In 100 days, voters across the United States will go to the polls for the first time since Barack Obama was elected President nearly two years ago.  It’s known as the Midterm Election, the vote that takes place in the middle of a Presidential term.  On November 2nd, Americans will cast their ballots for seats in Congress and local offices.  At stake for President Obama is whether or not he’ll retain enough support in Congress to further his legislative agenda in the last two years of his term.  For Republicans, the Midterms are a chance to halt what they consider to be the progressive direction of government and regain momentum heading into the 2012 Presidential election.

 All 435 seats in the House of Representatives are up for election and 37 Senate seats are being contested.  Currently the Democrats have majorities in both the House and Senate.  Historically, the party in power loses seats in the Midterms.  In 1994, the Democrats lost their majorities in both the House and Senate in the so-called “Republican Revolution,” an embarrassment to then-President Bill Clinton.  Republicans are hoping to repeat that victory this year.

 It’s possible if not probable that Republicans could pick up enough seats to substantially affect policymaking, even if they don’t become the majority party.  That’s because voters are angry that about job loss, home foreclosures and retirement savings vanishing and don’t see substantial progress on their priorities.

 Jobs, jobs, jobs.  No incumbent will be able to avoid the political black hole of high unemployment.  Nearly 15 million Americans are unemployed, and if they don’t have a job to go to on November 2, they might be the first ones in line on Election Day.

 And there are other national and local issues voters will consider:  the growing deficit, illegal immigration, and widespread public anger with Washington could translate into a drubbing for the Democratic Party.  The oil spill in the Gulf of Mexico and the increasing number of US casualties in Afghanistan are added headaches for the party in power. 

 Republicans, as the minority party, will remind voters of unpopular laws passed by the Democrats – healthcare reform, financial services reform, and a stimulus, which they don’t see as helping the weak economy.  However, so far, they haven’t come out with a substantive platform of ideas they want to implement if elected and are counting on a backlash against the Democrats to propel them into office.

 If the Republicans do well, the Midterms could solidify the next generation Republican Party.  Many of the candidates are young, diverse and rich.  The Tea Party movement, which looked like it could take over the Republican brand left battered after eight years of the George Bush presidency, has faltered because of inexperienced candidates and a number of gaffes.  Republicans have a chance to define their future rather than falling to an insurrection.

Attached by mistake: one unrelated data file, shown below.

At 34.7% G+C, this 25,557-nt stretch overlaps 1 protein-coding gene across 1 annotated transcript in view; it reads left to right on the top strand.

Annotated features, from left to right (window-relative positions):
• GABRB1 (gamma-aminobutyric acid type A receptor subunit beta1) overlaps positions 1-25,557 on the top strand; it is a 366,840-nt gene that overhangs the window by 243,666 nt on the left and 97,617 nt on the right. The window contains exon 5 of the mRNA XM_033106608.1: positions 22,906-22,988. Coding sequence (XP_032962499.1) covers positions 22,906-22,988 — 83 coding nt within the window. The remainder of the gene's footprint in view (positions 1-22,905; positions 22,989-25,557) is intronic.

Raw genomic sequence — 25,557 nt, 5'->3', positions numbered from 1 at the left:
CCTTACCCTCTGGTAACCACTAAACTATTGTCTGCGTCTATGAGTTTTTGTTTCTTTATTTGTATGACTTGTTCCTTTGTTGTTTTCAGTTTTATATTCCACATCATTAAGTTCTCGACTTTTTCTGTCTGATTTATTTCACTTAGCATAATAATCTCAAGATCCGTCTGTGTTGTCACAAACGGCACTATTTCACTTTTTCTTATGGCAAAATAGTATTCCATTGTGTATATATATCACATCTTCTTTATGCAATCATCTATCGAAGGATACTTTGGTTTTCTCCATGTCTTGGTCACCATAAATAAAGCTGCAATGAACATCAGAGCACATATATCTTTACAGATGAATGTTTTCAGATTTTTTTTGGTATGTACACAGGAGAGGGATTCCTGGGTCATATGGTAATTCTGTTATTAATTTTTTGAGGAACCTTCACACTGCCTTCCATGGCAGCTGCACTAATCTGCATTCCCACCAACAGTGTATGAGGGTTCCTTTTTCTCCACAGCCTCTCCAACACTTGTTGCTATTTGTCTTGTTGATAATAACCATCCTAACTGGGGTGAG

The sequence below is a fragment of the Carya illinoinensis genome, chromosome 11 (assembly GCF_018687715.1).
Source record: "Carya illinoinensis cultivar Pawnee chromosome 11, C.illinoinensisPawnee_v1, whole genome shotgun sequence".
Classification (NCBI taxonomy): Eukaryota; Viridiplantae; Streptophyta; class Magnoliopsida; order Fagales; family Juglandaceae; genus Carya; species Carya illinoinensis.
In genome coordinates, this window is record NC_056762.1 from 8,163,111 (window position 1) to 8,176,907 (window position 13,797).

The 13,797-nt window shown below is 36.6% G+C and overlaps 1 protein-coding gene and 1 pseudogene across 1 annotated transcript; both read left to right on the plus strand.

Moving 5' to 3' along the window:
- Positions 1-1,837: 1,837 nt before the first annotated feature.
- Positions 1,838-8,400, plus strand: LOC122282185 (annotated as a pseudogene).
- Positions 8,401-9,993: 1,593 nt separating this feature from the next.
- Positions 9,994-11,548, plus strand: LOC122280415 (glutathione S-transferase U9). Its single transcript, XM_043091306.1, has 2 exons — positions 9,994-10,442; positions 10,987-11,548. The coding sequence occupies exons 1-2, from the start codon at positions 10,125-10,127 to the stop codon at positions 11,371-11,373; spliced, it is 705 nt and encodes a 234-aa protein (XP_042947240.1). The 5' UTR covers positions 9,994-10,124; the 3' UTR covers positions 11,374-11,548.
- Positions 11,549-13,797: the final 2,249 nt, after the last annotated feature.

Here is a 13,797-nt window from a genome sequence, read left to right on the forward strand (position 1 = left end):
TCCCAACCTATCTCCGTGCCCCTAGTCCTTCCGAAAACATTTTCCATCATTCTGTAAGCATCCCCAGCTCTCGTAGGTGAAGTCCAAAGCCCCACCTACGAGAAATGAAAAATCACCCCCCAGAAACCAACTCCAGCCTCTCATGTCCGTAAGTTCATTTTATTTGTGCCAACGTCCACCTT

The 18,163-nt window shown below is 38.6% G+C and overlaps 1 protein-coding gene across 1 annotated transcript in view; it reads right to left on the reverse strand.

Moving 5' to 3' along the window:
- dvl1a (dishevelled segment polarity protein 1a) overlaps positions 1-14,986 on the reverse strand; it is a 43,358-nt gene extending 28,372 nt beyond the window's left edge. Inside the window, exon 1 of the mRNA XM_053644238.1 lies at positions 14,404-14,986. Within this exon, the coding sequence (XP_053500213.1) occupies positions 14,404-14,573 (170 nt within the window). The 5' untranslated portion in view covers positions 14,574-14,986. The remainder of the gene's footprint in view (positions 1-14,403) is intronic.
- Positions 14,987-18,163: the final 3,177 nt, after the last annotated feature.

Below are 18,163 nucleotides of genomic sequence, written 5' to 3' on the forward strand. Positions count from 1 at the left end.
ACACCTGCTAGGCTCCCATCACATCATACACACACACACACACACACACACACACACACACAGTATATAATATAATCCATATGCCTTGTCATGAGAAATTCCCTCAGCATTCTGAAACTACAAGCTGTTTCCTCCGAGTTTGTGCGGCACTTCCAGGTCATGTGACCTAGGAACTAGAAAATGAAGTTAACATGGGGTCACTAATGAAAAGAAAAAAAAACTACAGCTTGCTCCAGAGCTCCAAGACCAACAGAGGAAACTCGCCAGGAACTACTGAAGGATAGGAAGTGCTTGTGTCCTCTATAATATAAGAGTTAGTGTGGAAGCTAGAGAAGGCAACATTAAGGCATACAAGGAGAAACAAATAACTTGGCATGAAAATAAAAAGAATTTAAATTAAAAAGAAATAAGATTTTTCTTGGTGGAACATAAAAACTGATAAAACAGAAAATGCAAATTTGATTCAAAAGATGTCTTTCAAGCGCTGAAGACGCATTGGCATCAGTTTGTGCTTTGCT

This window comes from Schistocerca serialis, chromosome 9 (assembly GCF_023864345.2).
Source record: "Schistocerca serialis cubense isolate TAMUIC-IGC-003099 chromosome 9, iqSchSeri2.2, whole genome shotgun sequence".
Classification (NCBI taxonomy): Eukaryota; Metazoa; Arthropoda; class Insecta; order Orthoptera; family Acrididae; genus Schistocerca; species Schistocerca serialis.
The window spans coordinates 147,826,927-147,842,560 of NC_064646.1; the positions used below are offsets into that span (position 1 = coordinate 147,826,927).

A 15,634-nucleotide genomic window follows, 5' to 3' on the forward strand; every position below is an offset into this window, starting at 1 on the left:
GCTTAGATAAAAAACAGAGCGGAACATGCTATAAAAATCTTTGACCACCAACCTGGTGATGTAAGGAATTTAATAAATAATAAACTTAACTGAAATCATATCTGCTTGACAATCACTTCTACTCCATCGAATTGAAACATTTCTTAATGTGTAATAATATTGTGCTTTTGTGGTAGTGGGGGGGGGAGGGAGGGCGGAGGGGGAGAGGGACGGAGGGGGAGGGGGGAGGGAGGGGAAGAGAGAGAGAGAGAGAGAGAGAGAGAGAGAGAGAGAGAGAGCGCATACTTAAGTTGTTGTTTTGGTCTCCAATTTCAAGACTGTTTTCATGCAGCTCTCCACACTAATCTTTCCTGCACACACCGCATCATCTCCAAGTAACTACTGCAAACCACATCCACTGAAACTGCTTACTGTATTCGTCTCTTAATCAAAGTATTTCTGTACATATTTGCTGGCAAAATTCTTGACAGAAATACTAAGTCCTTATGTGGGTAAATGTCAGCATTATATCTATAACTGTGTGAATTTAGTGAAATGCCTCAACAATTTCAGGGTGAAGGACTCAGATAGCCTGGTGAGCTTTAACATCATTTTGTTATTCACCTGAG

Democrats, on the other hand, will try to convince voters that the specter of George Bush remains and obstructionist Republicans are responsible for the country’s problems.   Obama and the Democrats have fulfilled a number of campaign promises, but have consistently failed to convince the public that these achievements are good for the country. And the President has angered independents and liberals in nearly equal measure.  Independents say he went too far Left with his economic policies while liberals decry his escalation of the war in Afghanistan. 

 Nowhere does the election matter more than in the US Senate.  If the Democrats retain their majority, albeit smaller, the legislative body will move to the ideological centre, leaving many of Obama’s campaign promises in peril.  Currently the Democrats have to get at least one Republican to join them when trying to pass major legislation opposed by conservatives.  After this election, they may have to appeal to several more Republicans.    

Polls show more Americans disapprove of Obama’s job performance than approve.  But he fares much better than Congress.  A new Gallup poll shows out of 16 institutions, Americans have the least confidence in Congress.  Only 11% of those polled had a great deal of confidence in Congress, that’s the lowest level since Gallup began asking the question in 1973.  

 While the frantic campaigning won’t kick off until September, candidates around the country are busy raising money and massing support for the autumn. Between the money and the malaise, the anger and the audacity of hope, 2010 Midterms will help define Obama’s presidency. Voters will go to the polls thinking about their lives and will say what they think about the policies of this administration and whether or not they want something, anything different.